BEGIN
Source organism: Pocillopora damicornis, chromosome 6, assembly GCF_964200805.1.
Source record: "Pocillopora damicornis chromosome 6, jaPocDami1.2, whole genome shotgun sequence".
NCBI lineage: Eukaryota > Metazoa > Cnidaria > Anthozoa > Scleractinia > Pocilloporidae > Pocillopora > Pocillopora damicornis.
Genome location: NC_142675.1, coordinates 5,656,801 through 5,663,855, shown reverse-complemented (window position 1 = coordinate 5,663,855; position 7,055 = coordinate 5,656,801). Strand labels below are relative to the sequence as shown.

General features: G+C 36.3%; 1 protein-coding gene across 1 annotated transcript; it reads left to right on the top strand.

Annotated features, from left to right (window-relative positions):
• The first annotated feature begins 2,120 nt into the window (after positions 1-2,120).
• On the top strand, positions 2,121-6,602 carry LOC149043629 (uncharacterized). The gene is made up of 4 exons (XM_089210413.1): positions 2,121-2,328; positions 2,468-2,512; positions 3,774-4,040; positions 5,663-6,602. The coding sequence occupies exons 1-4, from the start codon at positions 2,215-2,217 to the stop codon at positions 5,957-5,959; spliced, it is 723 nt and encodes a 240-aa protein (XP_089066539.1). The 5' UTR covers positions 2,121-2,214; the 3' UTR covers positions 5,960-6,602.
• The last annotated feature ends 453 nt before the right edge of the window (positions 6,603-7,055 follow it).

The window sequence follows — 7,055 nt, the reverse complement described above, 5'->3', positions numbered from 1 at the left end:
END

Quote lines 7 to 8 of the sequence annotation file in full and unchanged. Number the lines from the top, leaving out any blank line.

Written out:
• The first annotated feature begins 2,120 nt into the window (after positions 1-2,120).
• On the top strand, positions 2,121-6,602 carry LOC149043629 (uncharacterized). The gene is made up of 4 exons (XM_089210413.1): positions 2,121-2,328; positions 2,468-2,512; positions 3,774-4,040; positions 5,663-6,602. The coding sequence occupies exons 1-4, from the start codon at positions 2,215-2,217 to the stop codon at positions 5,957-5,959; spliced, it is 723 nt and encodes a 240-aa protein (XP_089066539.1). The 5' UTR covers positions 2,121-2,214; the 3' UTR covers positions 5,960-6,602.